Leslie changes Jess for the better. She expands his imagination, encourages his dreams and ideas to flourish, and even makes him king of their small little place in the woods. But then she’s gone… yet Jess is still changed. He is braver, he is kinder, and he is forever indebted to Leslie’s friendship for the gift of every day magic.

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A Trilogy Comes to an End with The Serpent’s Shadow

serpent

The Serpent’s Shadow brings the Kane Chronicles to an end as the third (and “probably”) final recording of Sadie and Carter. Just like the previous two novels, this one has a great hook:

“Sadie Kane here.
If you’re listening to this, congratulations! You survived Doomsday.
I’d like to apologize straightaway for any inconvenience the end of the world may have caused you. The earthquakes, rebellions, riots, tornadoes, floods, tsunamis, and of course the giant snake who swallowed the sun — I’m afraid most of that was our fault.”

So there you have it: Apophis swallowed the sun! That’s one burning question down, and a whole lot of others to go — like, how did they survive Doomsday if the snake got away with his plan? Well, I guess that’s when you need to read and find out.

However, I did have some other very serious questions at the end of The Throne of Fire:

Are they making the right decision? Despite Ra being a crazy old guy who played with cookies, he was rather needed. 

Is this a trap? Everything’s a trap! You need to go with it anyway. 

Why would anyone try to ride a double-headed snake? Clearly this earned Carter some serious street cred. It was totally necessary.

What’s with the zebras and the weasels? Well, Zebras are clearly awesome and Ra’s very favorite… and Weasels are sick… though not beyond salvation.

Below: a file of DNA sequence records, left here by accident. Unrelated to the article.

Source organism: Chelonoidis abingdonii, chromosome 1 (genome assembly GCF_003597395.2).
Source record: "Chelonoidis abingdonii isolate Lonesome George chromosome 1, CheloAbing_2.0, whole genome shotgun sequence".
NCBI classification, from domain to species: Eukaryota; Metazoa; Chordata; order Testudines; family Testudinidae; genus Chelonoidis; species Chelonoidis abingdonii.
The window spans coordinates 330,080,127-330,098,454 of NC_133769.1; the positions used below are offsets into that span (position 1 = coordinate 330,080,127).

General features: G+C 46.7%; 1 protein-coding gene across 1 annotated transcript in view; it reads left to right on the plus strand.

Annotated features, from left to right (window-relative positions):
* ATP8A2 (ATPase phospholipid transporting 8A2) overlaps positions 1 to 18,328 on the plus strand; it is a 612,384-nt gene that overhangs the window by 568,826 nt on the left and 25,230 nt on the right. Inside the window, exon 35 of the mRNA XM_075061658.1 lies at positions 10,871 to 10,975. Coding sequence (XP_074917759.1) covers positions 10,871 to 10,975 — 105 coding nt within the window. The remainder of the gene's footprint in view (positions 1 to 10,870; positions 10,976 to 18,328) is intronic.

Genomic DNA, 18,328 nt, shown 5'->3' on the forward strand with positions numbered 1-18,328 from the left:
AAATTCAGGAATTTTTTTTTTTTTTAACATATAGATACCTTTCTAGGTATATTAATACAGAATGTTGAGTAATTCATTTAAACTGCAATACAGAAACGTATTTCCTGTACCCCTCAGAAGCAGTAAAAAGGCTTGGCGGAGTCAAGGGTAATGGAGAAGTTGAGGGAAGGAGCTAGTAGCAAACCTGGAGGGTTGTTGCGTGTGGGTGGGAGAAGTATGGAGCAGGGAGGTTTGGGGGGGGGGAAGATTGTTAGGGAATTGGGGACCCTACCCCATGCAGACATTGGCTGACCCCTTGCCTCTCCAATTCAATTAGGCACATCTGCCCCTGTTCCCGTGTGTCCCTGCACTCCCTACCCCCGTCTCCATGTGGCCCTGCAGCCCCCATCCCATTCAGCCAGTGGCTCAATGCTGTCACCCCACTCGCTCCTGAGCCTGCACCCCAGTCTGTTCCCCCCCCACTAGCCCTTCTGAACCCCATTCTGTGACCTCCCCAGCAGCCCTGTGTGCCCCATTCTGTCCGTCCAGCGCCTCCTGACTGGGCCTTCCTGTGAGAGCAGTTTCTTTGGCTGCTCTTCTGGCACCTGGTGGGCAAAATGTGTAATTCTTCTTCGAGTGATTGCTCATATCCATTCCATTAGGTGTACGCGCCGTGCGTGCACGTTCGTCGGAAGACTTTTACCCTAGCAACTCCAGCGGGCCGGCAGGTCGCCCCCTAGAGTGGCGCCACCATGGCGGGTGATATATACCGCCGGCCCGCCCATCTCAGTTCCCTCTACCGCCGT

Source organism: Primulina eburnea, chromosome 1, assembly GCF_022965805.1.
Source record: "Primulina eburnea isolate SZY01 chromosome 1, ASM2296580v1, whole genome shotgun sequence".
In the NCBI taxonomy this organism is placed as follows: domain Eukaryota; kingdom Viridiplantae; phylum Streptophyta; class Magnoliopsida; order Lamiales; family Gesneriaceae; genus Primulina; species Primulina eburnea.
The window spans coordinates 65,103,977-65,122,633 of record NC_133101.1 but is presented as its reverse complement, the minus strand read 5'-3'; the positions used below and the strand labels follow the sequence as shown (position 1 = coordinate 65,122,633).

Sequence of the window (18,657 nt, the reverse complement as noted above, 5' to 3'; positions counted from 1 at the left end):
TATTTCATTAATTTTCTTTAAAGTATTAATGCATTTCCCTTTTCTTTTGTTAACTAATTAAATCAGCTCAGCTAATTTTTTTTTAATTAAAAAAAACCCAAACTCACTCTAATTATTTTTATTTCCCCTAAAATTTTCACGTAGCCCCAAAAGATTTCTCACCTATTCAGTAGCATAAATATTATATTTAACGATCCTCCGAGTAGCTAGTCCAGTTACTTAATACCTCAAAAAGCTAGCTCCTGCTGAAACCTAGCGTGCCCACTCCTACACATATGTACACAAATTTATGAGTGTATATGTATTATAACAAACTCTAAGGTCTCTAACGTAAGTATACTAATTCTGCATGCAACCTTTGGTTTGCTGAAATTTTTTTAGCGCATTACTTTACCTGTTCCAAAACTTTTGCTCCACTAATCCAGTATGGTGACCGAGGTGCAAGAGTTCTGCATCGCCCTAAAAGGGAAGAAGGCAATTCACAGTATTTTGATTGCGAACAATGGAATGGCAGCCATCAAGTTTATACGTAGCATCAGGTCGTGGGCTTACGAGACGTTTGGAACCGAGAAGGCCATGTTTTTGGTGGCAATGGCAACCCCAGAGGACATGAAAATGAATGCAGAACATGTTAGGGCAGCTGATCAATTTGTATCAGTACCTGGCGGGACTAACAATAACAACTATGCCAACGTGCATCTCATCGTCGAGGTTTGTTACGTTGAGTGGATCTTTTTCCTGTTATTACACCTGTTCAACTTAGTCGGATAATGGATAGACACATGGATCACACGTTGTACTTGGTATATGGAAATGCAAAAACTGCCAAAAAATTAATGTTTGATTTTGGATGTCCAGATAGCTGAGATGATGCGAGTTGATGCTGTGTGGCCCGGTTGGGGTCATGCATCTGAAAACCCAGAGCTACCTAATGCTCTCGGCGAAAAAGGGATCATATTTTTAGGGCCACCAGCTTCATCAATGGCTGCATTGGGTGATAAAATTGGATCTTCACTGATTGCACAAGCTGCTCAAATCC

Who’d make a better boyfriend, Walt or Anubis? The answer is… YES.

So many things go wrong as Doomsday approaches — go figure. Sadie and Carter, along with Walter and Zia, the Brooklyn House, and any stragglers… er, supporters, of the First Nome, must fight the greatest threat to human kind. What could possibly go wrong? … Well, they survive to tell the tale, so clearly a few things go right.

The Serpent’s Shadow is driven not only by the impending deadline of the end of the world — as Sadie and Carter search for a way to defeat Apophis and vanquish him– but also by the characters’ interactions, hilarious events (just imagine a kindergartener running around with crayons, screaming “Die! Die! Die!”), and senile senior gods who just want to partake in the fun of fighting the forces of chaos. The third and final installment of this trilogy may not tie everything into a neat little bow (because we know Rick Riordan loves his loose ends… as do we, since it leaves the possibility of continuing the tale), but it is a satisfying end.

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The Quest Continues with The Throne of Fire

game of senet

In The Throne of Fire, the quest to bring balance to the world and Ma’at continues, as evil forces gain power and Apophis attempts to break free from his prison so he can destroy the entire world as we know it. No pressure, Kanes! Thus, Sadie and Carter start their recorded narration with no preamble: “Look, we don’t have time for long introductions. I need to tell this story quickly, or we’re all going to die.” With only 5 days to find the lost Book of Ra, bring this senile god back from… wherever he is, and face Apophis as he rises… oh, while also either fighting against or joining forces with the House of Life (who is also currently trying to destroy them), Sadie, Carter, and their recruits are facing an impossible task. But impossible is what these guys (and gals) do best!